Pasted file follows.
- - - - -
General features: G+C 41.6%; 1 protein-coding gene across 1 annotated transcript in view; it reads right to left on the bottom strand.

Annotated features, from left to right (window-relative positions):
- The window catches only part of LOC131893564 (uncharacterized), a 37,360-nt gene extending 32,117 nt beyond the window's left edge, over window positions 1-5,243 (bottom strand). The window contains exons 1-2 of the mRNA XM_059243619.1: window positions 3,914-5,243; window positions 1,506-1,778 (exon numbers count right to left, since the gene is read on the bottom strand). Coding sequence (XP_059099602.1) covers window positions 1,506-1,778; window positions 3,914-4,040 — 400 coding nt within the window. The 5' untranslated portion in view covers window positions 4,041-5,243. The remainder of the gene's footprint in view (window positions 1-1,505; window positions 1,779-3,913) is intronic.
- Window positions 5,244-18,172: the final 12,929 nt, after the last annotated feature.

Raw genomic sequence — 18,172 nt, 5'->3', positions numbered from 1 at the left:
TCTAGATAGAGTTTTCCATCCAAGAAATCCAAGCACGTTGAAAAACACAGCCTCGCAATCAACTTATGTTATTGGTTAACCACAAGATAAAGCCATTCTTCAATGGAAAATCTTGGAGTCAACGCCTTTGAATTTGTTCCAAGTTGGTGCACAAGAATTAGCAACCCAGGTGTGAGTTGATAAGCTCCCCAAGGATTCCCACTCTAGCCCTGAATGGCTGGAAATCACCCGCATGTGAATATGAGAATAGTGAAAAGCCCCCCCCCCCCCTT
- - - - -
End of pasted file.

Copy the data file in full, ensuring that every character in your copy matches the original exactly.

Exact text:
General features: G+C 41.6%; 1 protein-coding gene across 1 annotated transcript in view; it reads right to left on the bottom strand.

Annotated features, from left to right (window-relative positions):
- The window catches only part of LOC131893564 (uncharacterized), a 37,360-nt gene extending 32,117 nt beyond the window's left edge, over window positions 1-5,243 (bottom strand). The window contains exons 1-2 of the mRNA XM_059243619.1: window positions 3,914-5,243; window positions 1,506-1,778 (exon numbers count right to left, since the gene is read on the bottom strand). Coding sequence (XP_059099602.1) covers window positions 1,506-1,778; window positions 3,914-4,040 — 400 coding nt within the window. The 5' untranslated portion in view covers window positions 4,041-5,243. The remainder of the gene's footprint in view (window positions 1-1,505; window positions 1,779-3,913) is intronic.
- Window positions 5,244-18,172: the final 12,929 nt, after the last annotated feature.

Raw genomic sequence — 18,172 nt, 5'->3', positions numbered from 1 at the left:
TCTAGATAGAGTTTTCCATCCAAGAAATCCAAGCACGTTGAAAAACACAGCCTCGCAATCAACTTATGTTATTGGTTAACCACAAGATAAAGCCATTCTTCAATGGAAAATCTTGGAGTCAACGCCTTTGAATTTGTTCCAAGTTGGTGCACAAGAATTAGCAACCCAGGTGTGAGTTGATAAGCTCCCCAAGGATTCCCACTCTAGCCCTGAATGGCTGGAAATCACCCGCATGTGAATATGAGAATAGTGAAAAGCCCCCCCCCCCCCTT